Adventures with Almonds, Part I: The Marvelously Fragrant Hall’s Hardy Almond

This is the first part of a two-part series. I’ll publish the second, on making marzipan, shortly.

In the meantime, you might check out two articles I recently published with Mother Earth News, “Finally, a Good Thermometer for Home Preserving” and “Fun to Watch, Fun to Eat: Pickled Mixed Vegetables Brined in Glass.”

 

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Hall’s Hardy almond tree

I finally got around to cracking last fall’s crop of Hall’s Hardy almonds, my biggest in the five years since I planted the tree. I had more than half a cup of nutmeats!

Hall’s Hardy is actually a peach-almond cross. But because it blooms late, resists fungal disease, and self-pollinates, it is considered the only almond variety suitable for growing in the Pacific Northwest. Or so it was considered until recently, when Jim Gilbert of One Green World introduced several Ukrainian almond varieties, all of which are said to have the same virtues as Hall’s Hardy, plus more: They are true almonds, with soft or semisoft shells. But the Ukrainian varieties are yet unproven in Oregon. For now, I’m grateful for my tiny almond harvest, especially because these almonds have something the soft-shelled true almonds almost certainly lack: the lovely flavor of almond extract—that is, the flavor of bitter almond.

Hall's Hardy in shellCracking a Hall’s Hardy almond is problematic. Once freed of its husk, the nut looks like a peach pit, and it’s just as thick and hard. I tried using a kind of nutcracker, meant for walnuts and pecans, that surrounds the whole nut; as you press the two arms together, the hinged central cup hugs and squeezes the nut inside until the nut breaks at the seam. I cracked two or three nuts with this cracker, and the small kernels, to my delight, turned out whole. And then the hinge sprang.

hammering almonds, bestSo I got out a hammer, an old bread board, and a dishtowel I’d consigned to the rag bin. With the hammer method it’s important not to use a board or a towel that you care about, because you’re bound to damage both. You place a few nuts at a time on the board, lay the towel over, and then bang, bang away. You remove the towel and collect all the nut pieces, most of them itsy-bitsy. And then you toss out a mountain of thick shell pieces and sweep the stray ones from underfoot before they damage your floor or your flesh.

By this point some of you dear readers no doubt feel alarm, and not about the dangers of stepping on nut shells. It’s my mention of the flavor of bitter almond, right? The essential oil of bitter almond is nearly pure benzaldehyde, a chemical that signifies the presence of amygdalin, which enzymes in the intestines convert to prussic acid, also known as hydrogen cyanide. And cyanide kills. Some scientists say that eating 50 bitter almonds will kill an adult; a child may die after eating only 5 to 10. Other stone-fruit kernels—apricots, peaches, and plums—contain the same flavor, the same chemicals, and the same deadly power.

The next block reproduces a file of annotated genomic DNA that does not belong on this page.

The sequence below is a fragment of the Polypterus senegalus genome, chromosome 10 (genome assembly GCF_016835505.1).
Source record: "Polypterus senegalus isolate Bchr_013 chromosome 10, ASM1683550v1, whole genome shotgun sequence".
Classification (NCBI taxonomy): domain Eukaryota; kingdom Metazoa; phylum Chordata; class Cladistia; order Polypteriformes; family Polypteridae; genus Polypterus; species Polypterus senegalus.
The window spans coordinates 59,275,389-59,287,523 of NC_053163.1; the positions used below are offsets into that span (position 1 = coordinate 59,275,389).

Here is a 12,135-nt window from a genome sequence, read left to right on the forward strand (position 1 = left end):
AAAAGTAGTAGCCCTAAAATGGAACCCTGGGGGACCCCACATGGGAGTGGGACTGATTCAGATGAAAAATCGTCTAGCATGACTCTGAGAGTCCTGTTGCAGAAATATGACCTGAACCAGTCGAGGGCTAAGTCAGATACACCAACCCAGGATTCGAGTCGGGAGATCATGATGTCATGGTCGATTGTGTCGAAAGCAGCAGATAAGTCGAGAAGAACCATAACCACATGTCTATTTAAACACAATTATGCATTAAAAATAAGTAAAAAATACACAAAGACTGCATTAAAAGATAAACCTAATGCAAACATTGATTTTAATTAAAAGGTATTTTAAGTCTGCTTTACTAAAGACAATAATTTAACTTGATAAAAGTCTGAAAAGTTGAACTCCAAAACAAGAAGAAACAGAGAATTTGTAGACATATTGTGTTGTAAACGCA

Despite its toxicity, amygdalin has a long history as a medicine. In China, for example, apricot pits have been traditionally used for coughs and constipation. But amounts taken were probably miniscule before the 1950s, when amygdalin in the form of laetrile, or so-called vitamin B17, became a folk treatment for cancer. In the United States, the popularity of laetrile surged after 1972, when a researcher at Memorial Sloan-Kettering Cancer Center reported that the drug inhibited secondary tumors in mice. Although other researchers were unable to confirm these results, desperate cancer patients traveled to Mexico to buy laetrile or got their amygdalin directly from stone-fruit pits—especially from apricots, whose kernels, even richer than bitter almonds in amygdalin, are used as a food flavoring in Turkey, Tunisia, and elsewhere in the Mediterranean region. At least a few children who might have survived cancer succumbed to laetrile poisoning instead.

Because some people will apparently force down the bitterest pill or nut if they think it’s good for them, bitter almonds cannot legally be sold in the United States. You can buy “pure” almond extract, which may be made from apricot or peach pits, or almond paste, probably flavored with apricot pits if not a synthetic imitation, but you can’t sell the almonds.

Some businesses do sell them, however, and those businesses include Trader Joe’s and Costco. Or so say consumers of Marcona almonds from Spain. Apparently, a bitter almond or two appear now and then in a bag of roasted Marconas, a variety with rounded kernels that are especially rich in oil. One bite of a bitter Marcona leads to spitting and gagging and a foul taste in the mouth that lasts the whole day through. Or so say these startled consumers.

This never happens with California almonds. You might occasionally taste a rancid California almond, if your nuts have been stored for too long. A rancid nut may make you spit and gag, but rancidity is not the same as bitterness.

The problem with Spanish almonds is something biologists call xenia, after a Greek word for hospitality. Xenia happens when the pollen of a plant of one genetic strain affects the seeds and fruit of the fertilized plant. This effect is distinct from the effect the pollen has on the next generation. Xenia is the reason gardeners plant their sweet corn far away from any field corn, popcorn, or ornamental corn, even if they don’t plan to save seed for planting in a subsequent year. The pollen of any of these other types of corn could turn the sweet corn starchy. In the same way, ears of white corn pollinated by yellow corn will turn out yellow, and the kernels of popcorn pollinated by sweet corn will turn out sweet and, probably, shriveled.